Het idee van Fraunhofer: Gasmengsel wordt met enige druk langs het membraam geleid. De kleine waterstofmoleculen passeren het membraan en de grotere methaanmoleculen worden tegengehouden.

Researchers at the Fraunhofer Institute IKTS in Dresden, Germany, have developed a membrane technology that allows hydrogen and natural gas to be separated cost-effectively and efficiently after being transported through the regular natural gas grid.

Hydrogen is considered a fuel that – if produced in a green way – can make a major contribution to a CO2-free world by 2050. One of the problems that need to be overcome to achieve this is the establishment of a good distribution network.

It would be ideal if the gas grid could be used for this. This is very extensive in countries like Germany and the Netherlands. But particularly in the transition phase, hydrogen (H2) and natural gas (main ingredient methane CH4) will then have to flow through the network at the same time.

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    Tube with small holes

    Chemically speaking, there is nothing wrong with the idea. The tricky part is that the two gases must be separated at the end of being transported. Fraunhofer has developed a tubular carbon membrane for exactly that purpose.

    This image has an empty alt attribute; its file name is ikts-gruener-wasserstoff-transport-im-erdgasnetz-bild-1-678x450.jpg

    The membrane has tiny holes of less than a nanometer in diameter which in principle allow only the H2 molecules to pass through. The CH4 gas remains behind in the tube.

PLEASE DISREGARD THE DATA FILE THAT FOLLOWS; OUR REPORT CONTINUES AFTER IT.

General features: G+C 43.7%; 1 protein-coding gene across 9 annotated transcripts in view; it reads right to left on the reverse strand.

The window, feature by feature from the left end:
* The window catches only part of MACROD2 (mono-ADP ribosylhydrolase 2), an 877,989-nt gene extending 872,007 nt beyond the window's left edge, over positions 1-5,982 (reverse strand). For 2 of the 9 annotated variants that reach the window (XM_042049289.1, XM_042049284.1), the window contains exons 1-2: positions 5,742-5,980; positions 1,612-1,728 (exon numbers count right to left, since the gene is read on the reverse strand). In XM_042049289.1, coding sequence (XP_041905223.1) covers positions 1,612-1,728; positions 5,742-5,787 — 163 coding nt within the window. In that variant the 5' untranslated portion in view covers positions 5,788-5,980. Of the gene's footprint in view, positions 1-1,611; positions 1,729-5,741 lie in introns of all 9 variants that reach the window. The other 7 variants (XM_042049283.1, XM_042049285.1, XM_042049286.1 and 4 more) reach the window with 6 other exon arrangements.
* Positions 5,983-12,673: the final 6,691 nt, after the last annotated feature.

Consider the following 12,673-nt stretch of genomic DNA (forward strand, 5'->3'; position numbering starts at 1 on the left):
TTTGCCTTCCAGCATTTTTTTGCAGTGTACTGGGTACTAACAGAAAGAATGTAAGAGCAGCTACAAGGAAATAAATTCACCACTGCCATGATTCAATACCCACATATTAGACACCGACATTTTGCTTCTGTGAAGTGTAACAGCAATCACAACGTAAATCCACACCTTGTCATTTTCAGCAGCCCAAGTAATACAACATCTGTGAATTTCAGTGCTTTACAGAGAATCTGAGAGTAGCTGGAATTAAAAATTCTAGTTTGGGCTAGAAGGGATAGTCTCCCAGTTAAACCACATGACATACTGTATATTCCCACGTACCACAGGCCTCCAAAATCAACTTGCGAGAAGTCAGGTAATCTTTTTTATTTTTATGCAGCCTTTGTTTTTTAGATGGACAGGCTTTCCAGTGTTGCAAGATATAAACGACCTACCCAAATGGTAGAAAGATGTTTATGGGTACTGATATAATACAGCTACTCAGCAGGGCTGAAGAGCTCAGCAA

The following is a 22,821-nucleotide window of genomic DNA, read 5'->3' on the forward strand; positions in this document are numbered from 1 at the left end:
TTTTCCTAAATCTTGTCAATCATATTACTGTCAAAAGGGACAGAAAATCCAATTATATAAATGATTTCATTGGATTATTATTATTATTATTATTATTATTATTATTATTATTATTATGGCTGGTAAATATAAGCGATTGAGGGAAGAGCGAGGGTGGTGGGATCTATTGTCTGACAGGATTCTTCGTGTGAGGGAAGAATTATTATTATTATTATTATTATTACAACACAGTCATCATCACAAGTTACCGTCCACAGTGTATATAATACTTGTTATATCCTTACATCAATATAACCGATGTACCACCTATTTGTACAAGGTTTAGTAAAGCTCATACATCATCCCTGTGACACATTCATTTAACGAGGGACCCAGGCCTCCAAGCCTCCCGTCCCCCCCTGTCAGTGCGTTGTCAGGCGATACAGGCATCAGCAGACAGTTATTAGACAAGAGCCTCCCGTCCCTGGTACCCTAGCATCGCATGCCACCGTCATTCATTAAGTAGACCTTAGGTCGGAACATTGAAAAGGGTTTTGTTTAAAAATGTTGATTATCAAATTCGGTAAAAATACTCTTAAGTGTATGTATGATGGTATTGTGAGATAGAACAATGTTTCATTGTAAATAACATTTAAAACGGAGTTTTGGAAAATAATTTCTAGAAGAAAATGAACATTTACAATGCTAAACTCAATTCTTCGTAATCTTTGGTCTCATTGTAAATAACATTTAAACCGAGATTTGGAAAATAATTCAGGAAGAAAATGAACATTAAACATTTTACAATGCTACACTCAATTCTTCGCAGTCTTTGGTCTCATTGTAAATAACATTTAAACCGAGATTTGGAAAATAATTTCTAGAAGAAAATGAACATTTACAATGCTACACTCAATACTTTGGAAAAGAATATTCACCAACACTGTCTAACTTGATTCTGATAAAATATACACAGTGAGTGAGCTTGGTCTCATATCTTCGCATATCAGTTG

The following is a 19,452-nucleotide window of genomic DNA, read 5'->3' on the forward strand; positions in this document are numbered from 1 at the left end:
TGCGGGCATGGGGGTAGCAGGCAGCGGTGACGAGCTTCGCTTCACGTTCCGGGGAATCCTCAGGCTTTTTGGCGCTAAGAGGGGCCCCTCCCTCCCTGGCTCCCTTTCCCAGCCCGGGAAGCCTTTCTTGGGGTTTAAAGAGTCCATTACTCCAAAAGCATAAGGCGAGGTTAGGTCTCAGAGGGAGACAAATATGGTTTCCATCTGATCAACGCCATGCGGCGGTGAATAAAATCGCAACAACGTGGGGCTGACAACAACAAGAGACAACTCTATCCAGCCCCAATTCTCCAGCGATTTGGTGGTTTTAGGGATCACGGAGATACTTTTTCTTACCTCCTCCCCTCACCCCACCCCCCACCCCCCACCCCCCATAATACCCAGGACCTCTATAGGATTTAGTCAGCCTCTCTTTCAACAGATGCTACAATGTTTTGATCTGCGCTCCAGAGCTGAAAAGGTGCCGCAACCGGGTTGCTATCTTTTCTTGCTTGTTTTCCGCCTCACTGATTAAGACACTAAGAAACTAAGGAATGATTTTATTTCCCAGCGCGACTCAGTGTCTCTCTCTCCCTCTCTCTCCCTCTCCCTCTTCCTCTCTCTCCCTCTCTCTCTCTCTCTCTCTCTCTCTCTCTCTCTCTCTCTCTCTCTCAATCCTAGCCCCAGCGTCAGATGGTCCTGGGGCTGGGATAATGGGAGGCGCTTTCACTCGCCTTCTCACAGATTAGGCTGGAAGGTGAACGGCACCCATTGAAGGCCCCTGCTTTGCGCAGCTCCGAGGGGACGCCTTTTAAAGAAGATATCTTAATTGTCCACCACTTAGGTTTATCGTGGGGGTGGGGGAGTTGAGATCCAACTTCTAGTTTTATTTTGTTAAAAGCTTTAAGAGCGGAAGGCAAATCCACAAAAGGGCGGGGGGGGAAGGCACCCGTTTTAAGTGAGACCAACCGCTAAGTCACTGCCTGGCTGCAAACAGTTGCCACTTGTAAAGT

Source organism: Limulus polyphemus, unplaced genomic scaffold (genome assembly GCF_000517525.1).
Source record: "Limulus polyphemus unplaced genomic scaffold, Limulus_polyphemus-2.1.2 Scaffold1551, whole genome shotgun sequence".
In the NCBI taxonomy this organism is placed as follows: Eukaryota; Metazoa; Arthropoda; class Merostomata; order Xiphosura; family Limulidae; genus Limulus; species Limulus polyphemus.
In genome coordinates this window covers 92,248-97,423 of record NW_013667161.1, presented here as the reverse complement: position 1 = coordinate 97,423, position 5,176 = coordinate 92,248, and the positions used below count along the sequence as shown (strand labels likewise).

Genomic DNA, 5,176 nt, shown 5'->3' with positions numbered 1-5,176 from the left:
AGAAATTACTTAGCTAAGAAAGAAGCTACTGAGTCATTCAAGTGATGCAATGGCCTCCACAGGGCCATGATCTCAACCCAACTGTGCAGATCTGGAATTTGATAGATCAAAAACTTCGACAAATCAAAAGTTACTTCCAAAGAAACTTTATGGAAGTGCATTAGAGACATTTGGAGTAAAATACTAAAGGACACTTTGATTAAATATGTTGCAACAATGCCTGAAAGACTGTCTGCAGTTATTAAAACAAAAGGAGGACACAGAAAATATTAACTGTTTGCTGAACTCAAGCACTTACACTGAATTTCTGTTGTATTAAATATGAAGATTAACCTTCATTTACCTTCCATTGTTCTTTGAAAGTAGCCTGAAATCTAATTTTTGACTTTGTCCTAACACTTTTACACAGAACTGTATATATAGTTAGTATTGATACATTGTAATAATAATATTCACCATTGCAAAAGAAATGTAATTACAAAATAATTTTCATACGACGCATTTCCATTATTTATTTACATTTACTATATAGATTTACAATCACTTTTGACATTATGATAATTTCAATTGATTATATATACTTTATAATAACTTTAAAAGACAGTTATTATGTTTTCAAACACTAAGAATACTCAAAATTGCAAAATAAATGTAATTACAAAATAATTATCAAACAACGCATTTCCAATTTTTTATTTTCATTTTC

High level of purity

    Fraunhofer’s Adrian Simon says the hydrogen is purified as much as 80% after this first filter. “We extract the remaining natural gas residues further in a second filtration so that we are left with hydrogen with a purity of more than 90%.” That hydrogen can then be used in the steel industry or for heating buildings, to name a few examples.

    Fraunhofer is working with the Leipzig-based company DBI Gas und Umwelttechnik on the development. Work is now in progress on prototypes that can be tested in practice.

    Read other news about hydrogen here.

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    About the author

    Author profile picture Maurits Kuypers graduated as a macroeconomist from the University of Amsterdam, specialising in international work. He has been active as a journalist since 1997, first for 10 years on the editorial staff of Het Financieele Dagblad in Amsterdam, then as a freelance correspondent in Berlin and Central Europe. When it comes to technological innovations, he always has an eye for the financial feasibility of a project.